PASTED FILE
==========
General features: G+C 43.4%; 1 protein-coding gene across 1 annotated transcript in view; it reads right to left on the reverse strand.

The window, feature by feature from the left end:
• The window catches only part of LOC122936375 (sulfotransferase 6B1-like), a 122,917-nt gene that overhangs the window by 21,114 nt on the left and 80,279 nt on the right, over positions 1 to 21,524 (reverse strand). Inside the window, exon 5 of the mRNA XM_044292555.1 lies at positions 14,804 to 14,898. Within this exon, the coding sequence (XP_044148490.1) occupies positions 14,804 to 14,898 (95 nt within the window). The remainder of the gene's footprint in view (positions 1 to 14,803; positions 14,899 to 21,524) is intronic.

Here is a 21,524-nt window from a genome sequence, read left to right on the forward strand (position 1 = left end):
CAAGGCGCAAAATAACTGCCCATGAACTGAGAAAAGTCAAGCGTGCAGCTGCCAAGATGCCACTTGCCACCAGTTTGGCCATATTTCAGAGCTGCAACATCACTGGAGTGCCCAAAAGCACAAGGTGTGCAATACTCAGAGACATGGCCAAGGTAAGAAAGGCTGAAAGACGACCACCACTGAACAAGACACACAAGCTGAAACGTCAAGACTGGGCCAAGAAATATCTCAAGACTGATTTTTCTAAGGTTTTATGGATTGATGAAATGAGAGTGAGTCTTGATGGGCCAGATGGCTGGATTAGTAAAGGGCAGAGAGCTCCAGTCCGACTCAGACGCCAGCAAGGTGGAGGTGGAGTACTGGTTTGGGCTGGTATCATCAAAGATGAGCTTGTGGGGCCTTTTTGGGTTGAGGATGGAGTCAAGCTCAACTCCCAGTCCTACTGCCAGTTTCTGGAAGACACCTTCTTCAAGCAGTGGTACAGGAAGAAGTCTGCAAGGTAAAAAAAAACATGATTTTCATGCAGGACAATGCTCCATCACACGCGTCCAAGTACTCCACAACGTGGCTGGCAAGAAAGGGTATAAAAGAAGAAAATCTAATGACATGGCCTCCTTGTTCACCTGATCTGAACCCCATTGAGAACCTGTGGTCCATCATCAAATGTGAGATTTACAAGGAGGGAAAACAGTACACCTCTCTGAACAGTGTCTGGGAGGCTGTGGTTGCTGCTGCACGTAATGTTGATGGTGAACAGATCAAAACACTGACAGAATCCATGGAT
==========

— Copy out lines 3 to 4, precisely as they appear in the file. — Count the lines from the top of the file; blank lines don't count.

• The window catches only part of LOC122936375 (sulfotransferase 6B1-like), a 122,917-nt gene that overhangs the window by 21,114 nt on the left and 80,279 nt on the right, over positions 1 to 21,524 (reverse strand). Inside the window, exon 5 of the mRNA XM_044292555.1 lies at positions 14,804 to 14,898. Within this exon, the coding sequence (XP_044148490.1) occupies positions 14,804 to 14,898 (95 nt within the window). The remainder of the gene's footprint in view (positions 1 to 14,803; positions 14,899 to 21,524) is intronic.

Here is a 21,524-nt window from a genome sequence, read left to right on the forward strand (position 1 = left end):